If the weather didn’t assist you in getting into the autumn festive mood, then I don’t know what will. Sunday was a beautiful day for October, cool and crisp. OK, some of you would say cold and crisp. After all, despite full sunshine all day, we only managed a high of 48 degrees here in Vancouver.
There was frost on the pumpkins, whatever are left in the fields, Monday morning with Vancouver tying the record low for the date with 26 degrees. The old record was back in 1978. When I saw that date it reminded me of the weather that followed that chilly day about seven or eight weeks later. That is when we had record cold with bone-chilling easterly winds and ice flows in the Columbia, the most since all the dams were completed upstream.
Of course the cold Sunday and Monday is no precursor of things to come, but it gives food for thought. The past two winters were uneventful and not like winter in any fashion. That 26 degrees Monday morning was the coldest here in Vancouver since Dec. 26, 2019. Amazing to me that 26 degrees in October bested even the normal coldest months of January and February earlier this year.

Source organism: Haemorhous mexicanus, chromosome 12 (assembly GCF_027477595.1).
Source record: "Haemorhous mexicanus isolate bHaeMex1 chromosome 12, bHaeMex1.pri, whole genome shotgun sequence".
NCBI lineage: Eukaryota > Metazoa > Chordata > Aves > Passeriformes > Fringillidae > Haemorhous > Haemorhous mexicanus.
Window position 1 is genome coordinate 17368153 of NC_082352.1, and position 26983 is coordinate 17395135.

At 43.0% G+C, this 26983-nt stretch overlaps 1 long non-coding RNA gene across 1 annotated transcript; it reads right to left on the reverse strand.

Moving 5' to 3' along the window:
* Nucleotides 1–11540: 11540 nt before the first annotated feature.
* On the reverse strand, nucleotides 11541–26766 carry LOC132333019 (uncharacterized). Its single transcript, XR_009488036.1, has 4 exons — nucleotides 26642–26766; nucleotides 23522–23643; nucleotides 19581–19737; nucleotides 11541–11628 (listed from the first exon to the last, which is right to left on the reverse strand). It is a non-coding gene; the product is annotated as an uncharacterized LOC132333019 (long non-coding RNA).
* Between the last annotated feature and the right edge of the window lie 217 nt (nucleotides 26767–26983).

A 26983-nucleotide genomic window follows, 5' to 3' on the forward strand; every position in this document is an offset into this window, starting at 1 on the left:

I have another winter prediction for you from former local TV meteorologist Pete Parsons. He now does forecasting for the Oregon Department of Forestry. He states, “It may not be the coldest winter since 1978, but unlike the past two years this winter should have stormy periods with some ‘extreme’ weather events.” He added, expect relatively mild weather in late fall with a transition to colder weather by January.
Parsons noted that our Cascade snowfall would be near or above normal. Expect a possible arctic outbreak and snow in January. With an active jet stream over us and to our north in this La Nina winter, we could get a windstorm and flooding. However, it is impossible to predict such an event weeks or months out, but the conditions setting up for our winter may produce a few good storms.
Get outside and enjoy fair weather and moderating temperatures until a chance of showers Friday.